An extensive study that appeared in Friday’s Journal of the American Medical Association found that increased dietary cholesterol at the equivalent of one-and-a-half eggs per day was associated with a higher risk of heart disease and early death.
"This finding between increased dietary cholesterol and increased number of eggs that you consume with higher risk of heart disease and mortality was really consistent," said Norrina Allen, from Northwestern University’s Feinberg School of Medicine.
The study, which looked at 30,000 people for over 17 years, also found the health risks grew proportionately with the amount of cholesterol added.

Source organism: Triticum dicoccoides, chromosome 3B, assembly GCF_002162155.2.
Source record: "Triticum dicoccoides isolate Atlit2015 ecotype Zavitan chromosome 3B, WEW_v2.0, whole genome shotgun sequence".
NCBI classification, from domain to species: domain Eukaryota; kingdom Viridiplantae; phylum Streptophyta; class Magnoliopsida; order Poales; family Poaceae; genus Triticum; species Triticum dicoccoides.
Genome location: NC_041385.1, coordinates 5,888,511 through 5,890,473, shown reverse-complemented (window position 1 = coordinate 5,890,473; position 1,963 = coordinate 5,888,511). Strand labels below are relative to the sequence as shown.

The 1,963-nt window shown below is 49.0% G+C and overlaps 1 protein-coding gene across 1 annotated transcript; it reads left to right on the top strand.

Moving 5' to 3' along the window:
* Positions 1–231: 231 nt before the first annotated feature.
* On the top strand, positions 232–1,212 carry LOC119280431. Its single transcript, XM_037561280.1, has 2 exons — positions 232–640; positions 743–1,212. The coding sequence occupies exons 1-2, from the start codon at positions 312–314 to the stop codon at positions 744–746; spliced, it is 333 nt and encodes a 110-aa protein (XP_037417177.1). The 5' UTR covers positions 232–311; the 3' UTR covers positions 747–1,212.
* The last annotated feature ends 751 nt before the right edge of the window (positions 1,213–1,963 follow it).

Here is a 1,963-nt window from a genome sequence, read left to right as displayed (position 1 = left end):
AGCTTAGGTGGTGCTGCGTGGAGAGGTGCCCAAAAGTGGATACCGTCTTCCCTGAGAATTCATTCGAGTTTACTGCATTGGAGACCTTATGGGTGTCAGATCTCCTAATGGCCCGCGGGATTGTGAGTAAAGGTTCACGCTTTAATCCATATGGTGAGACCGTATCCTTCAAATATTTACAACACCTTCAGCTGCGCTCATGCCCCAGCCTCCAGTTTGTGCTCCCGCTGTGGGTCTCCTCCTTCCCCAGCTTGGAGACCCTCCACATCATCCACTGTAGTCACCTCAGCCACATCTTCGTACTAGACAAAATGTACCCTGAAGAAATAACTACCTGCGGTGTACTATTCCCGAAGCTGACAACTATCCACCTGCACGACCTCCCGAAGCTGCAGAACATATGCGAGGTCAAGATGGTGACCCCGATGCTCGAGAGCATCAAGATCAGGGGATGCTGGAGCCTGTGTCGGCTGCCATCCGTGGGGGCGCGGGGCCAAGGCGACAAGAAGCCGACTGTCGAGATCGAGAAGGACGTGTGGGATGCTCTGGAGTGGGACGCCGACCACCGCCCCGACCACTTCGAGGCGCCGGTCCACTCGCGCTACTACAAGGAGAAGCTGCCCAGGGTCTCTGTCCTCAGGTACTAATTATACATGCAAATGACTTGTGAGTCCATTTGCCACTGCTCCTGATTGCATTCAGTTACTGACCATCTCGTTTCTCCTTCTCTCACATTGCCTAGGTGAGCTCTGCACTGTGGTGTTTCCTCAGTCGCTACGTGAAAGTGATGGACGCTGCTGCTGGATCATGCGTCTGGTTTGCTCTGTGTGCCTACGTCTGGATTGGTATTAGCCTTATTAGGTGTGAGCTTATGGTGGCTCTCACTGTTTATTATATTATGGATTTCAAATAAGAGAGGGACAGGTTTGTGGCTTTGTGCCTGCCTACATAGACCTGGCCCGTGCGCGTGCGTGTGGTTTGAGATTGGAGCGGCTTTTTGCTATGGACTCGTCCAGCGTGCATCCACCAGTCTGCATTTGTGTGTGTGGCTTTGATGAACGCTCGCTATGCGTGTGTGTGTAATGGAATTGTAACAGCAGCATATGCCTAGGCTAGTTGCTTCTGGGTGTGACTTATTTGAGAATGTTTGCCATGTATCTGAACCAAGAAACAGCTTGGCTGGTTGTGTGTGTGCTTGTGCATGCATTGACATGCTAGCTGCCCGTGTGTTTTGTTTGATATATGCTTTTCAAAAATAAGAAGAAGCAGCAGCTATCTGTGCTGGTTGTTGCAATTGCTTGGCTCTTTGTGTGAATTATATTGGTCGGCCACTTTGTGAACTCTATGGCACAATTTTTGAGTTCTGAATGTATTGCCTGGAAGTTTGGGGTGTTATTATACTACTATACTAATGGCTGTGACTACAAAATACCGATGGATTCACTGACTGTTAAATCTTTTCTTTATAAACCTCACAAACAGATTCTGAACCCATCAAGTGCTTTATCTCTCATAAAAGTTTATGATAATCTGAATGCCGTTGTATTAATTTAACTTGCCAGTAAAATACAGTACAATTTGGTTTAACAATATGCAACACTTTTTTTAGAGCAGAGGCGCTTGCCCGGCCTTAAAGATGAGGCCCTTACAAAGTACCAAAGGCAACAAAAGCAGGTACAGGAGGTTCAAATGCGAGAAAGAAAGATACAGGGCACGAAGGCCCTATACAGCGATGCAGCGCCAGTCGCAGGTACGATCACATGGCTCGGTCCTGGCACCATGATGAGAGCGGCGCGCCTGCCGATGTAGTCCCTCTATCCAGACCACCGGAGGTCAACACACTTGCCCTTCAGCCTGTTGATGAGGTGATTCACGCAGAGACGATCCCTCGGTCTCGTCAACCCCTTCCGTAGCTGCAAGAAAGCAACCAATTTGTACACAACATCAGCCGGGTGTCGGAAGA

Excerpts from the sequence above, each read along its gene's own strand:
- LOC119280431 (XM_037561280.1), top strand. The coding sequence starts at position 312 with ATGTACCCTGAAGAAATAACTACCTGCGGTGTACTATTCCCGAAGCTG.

"We actually found that any increase in the amount of eggs per day eaten was associated with an increased risk,” said Allen, “so this was a, a linear increase, for every half an egg increased consumed, there was an 8-percent greater risk for the development of heart disease."
Keep in mind the study looked at dietary cholesterol as a whole, and cholesterol can be found in many other food sources other than egg yolks.
The study also found that how eggs were prepared, and what other foods they were eaten with, can change the association.
If you’re worried about your cholesterol intage from eggs, experts said you can consider swapping some whole eggs out for egg whites, which have less cholesterol. And as always, eating eggs in moderation (averaging fewer than roughly 10 per week) should help to cut down on your risk.